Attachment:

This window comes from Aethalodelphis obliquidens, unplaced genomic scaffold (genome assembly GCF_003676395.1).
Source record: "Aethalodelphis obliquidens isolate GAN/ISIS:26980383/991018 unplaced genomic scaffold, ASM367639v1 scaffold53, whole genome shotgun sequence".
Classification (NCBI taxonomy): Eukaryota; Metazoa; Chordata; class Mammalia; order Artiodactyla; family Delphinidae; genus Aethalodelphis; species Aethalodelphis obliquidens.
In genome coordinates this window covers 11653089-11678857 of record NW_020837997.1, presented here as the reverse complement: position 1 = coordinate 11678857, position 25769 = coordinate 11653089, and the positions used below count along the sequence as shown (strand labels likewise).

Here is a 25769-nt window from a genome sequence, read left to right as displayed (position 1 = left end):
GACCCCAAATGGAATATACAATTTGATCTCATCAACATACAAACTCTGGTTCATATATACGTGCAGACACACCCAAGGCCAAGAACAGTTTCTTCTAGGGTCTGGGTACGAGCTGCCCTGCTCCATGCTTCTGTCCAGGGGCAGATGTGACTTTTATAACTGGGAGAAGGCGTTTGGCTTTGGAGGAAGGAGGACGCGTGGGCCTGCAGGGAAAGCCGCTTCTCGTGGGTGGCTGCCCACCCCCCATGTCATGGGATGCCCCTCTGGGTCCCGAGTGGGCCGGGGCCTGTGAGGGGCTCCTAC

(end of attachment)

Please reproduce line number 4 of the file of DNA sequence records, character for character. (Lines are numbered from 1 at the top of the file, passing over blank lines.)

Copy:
In genome coordinates this window covers 11653089-11678857 of record NW_020837997.1, presented here as the reverse complement: position 1 = coordinate 11678857, position 25769 = coordinate 11653089, and the positions used below count along the sequence as shown (strand labels likewise).